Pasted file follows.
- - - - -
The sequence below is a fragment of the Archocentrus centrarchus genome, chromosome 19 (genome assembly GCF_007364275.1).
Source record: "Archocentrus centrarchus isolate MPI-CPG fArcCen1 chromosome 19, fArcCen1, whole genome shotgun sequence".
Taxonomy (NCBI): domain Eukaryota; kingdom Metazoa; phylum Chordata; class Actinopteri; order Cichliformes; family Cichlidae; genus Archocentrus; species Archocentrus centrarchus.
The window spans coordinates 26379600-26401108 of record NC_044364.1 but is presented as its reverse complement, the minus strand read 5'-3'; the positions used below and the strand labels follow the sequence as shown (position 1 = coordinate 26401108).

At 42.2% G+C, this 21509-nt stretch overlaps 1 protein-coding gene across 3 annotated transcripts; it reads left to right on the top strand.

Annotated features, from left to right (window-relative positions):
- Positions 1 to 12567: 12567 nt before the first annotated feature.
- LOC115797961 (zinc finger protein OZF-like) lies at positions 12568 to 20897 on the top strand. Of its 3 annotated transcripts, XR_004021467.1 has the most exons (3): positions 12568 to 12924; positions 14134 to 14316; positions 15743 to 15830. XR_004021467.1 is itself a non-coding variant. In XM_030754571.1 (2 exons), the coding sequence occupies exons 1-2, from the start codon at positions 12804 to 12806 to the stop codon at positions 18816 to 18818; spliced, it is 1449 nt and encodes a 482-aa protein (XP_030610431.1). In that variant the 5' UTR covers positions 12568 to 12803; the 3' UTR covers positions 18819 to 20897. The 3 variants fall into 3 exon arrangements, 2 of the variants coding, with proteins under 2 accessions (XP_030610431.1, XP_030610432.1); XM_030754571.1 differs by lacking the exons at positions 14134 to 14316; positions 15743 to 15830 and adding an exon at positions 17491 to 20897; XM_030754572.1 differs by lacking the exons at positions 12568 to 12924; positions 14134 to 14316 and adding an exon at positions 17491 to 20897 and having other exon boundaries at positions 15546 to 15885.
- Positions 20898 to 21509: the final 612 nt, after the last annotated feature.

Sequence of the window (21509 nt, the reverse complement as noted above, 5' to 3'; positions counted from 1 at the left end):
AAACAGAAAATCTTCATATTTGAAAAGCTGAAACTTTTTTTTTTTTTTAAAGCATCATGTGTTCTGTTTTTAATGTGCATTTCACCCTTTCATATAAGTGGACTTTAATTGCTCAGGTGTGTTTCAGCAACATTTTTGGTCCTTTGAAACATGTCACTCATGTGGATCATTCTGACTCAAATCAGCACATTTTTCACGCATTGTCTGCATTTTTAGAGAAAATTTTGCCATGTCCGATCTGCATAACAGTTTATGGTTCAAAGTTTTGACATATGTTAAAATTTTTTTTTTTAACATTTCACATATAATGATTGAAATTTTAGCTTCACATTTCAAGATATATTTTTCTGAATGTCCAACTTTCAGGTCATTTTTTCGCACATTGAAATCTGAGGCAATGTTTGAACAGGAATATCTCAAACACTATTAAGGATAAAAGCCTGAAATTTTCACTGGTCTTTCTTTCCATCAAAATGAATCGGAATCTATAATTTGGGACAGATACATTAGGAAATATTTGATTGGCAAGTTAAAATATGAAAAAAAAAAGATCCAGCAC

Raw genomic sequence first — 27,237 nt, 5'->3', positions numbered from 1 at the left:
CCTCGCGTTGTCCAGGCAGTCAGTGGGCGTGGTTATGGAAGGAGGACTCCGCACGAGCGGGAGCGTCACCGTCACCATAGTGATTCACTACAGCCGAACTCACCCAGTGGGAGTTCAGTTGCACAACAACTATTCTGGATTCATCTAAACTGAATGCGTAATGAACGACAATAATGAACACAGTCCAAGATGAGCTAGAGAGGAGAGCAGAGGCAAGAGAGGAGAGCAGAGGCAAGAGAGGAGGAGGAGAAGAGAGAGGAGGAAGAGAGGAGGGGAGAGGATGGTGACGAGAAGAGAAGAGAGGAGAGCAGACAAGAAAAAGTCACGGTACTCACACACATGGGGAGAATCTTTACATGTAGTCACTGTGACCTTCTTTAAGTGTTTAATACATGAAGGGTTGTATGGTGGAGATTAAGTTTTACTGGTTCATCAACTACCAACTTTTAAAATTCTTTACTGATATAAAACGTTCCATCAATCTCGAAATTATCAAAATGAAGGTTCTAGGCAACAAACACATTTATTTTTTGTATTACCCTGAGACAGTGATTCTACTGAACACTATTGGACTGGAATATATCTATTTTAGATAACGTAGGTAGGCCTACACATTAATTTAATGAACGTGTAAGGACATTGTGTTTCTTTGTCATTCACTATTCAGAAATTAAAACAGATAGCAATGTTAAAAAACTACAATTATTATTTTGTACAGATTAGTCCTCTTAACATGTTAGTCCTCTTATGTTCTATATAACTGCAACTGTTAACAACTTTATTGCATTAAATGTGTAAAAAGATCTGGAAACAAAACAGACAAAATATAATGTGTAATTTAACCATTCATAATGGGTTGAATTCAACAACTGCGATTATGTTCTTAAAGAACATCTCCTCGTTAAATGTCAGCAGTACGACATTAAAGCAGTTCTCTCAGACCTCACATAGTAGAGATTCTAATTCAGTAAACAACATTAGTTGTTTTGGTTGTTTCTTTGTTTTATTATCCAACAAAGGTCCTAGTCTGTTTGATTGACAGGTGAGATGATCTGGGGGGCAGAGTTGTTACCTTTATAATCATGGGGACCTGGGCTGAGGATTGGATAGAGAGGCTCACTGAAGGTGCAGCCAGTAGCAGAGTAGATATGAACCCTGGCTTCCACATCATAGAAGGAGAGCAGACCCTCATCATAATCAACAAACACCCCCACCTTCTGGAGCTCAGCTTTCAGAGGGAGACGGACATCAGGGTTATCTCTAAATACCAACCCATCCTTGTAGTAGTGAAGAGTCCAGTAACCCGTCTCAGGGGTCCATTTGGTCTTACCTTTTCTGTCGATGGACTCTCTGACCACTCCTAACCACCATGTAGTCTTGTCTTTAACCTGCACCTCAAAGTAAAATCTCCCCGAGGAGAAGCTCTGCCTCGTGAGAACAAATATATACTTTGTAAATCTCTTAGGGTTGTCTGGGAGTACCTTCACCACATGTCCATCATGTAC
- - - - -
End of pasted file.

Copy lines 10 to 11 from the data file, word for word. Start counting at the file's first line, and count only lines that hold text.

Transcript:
Sequence of the window (21509 nt, the reverse complement as noted above, 5' to 3'; positions counted from 1 at the left end):
AAACAGAAAATCTTCATATTTGAAAAGCTGAAACTTTTTTTTTTTTTTAAAGCATCATGTGTTCTGTTTTTAATGTGCATTTCACCCTTTCATATAAGTGGACTTTAATTGCTCAGGTGTGTTTCAGCAACATTTTTGGTCCTTTGAAACATGTCACTCATGTGGATCATTCTGACTCAAATCAGCACATTTTTCACGCATTGTCTGCATTTTTAGAGAAAATTTTGCCATGTCCGATCTGCATAACAGTTTATGGTTCAAAGTTTTGACATATGTTAAAATTTTTTTTTTTAACATTTCACATATAATGATTGAAATTTTAGCTTCACATTTCAAGATATATTTTTCTGAATGTCCAACTTTCAGGTCATTTTTTCGCACATTGAAATCTGAGGCAATGTTTGAACAGGAATATCTCAAACACTATTAAGGATAAAAGCCTGAAATTTTCACTGGTCTTTCTTTCCATCAAAATGAATCGGAATCTATAATTTGGGACAGATACATTAGGAAATATTTGATTGGCAAGTTAAAATATGAAAAAAAAAAGATCCAGCAC